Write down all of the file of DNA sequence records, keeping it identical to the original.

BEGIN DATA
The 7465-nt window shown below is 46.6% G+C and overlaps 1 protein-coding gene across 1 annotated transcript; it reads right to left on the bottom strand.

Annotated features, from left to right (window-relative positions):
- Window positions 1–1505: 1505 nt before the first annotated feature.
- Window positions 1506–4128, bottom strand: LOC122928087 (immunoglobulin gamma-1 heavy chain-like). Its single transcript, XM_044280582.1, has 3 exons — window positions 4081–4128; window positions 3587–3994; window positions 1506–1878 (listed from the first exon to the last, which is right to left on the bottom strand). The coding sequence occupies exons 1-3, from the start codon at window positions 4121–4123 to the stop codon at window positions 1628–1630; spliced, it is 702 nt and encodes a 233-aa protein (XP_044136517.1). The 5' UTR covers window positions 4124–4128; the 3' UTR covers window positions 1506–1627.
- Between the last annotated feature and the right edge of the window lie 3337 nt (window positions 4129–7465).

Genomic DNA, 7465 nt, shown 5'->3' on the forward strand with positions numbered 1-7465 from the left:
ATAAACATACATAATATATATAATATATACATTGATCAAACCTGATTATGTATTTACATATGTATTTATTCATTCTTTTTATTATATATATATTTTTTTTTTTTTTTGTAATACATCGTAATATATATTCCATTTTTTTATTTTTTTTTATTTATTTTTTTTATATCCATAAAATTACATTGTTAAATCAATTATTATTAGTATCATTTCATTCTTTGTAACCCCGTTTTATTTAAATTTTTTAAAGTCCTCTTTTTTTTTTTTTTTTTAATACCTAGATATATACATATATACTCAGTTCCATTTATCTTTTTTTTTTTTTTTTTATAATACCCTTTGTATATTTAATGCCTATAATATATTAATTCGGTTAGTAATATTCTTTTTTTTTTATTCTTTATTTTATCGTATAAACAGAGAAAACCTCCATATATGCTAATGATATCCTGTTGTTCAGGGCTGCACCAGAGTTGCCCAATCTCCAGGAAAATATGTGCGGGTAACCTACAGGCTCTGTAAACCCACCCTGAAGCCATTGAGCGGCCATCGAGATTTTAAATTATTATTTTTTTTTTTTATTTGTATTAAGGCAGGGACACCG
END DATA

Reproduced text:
The 7465-nt window shown below is 46.6% G+C and overlaps 1 protein-coding gene across 1 annotated transcript; it reads right to left on the bottom strand.

Annotated features, from left to right (window-relative positions):
- Window positions 1–1505: 1505 nt before the first annotated feature.
- Window positions 1506–4128, bottom strand: LOC122928087 (immunoglobulin gamma-1 heavy chain-like). Its single transcript, XM_044280582.1, has 3 exons — window positions 4081–4128; window positions 3587–3994; window positions 1506–1878 (listed from the first exon to the last, which is right to left on the bottom strand). The coding sequence occupies exons 1-3, from the start codon at window positions 4121–4123 to the stop codon at window positions 1628–1630; spliced, it is 702 nt and encodes a 233-aa protein (XP_044136517.1). The 5' UTR covers window positions 4124–4128; the 3' UTR covers window positions 1506–1627.
- Between the last annotated feature and the right edge of the window lie 3337 nt (window positions 4129–7465).

Genomic DNA, 7465 nt, shown 5'->3' on the forward strand with positions numbered 1-7465 from the left:
ATAAACATACATAATATATATAATATATACATTGATCAAACCTGATTATGTATTTACATATGTATTTATTCATTCTTTTTATTATATATATATTTTTTTTTTTTTTTGTAATACATCGTAATATATATTCCATTTTTTTATTTTTTTTTATTTATTTTTTTTATATCCATAAAATTACATTGTTAAATCAATTATTATTAGTATCATTTCATTCTTTGTAACCCCGTTTTATTTAAATTTTTTAAAGTCCTCTTTTTTTTTTTTTTTTTAATACCTAGATATATACATATATACTCAGTTCCATTTATCTTTTTTTTTTTTTTTTTATAATACCCTTTGTATATTTAATGCCTATAATATATTAATTCGGTTAGTAATATTCTTTTTTTTTTATTCTTTATTTTATCGTATAAACAGAGAAAACCTCCATATATGCTAATGATATCCTGTTGTTCAGGGCTGCACCAGAGTTGCCCAATCTCCAGGAAAATATGTGCGGGTAACCTACAGGCTCTGTAAACCCACCCTGAAGCCATTGAGCGGCCATCGAGATTTTAAATTATTATTTTTTTTTTTTATTTGTATTAAGGCAGGGACACCG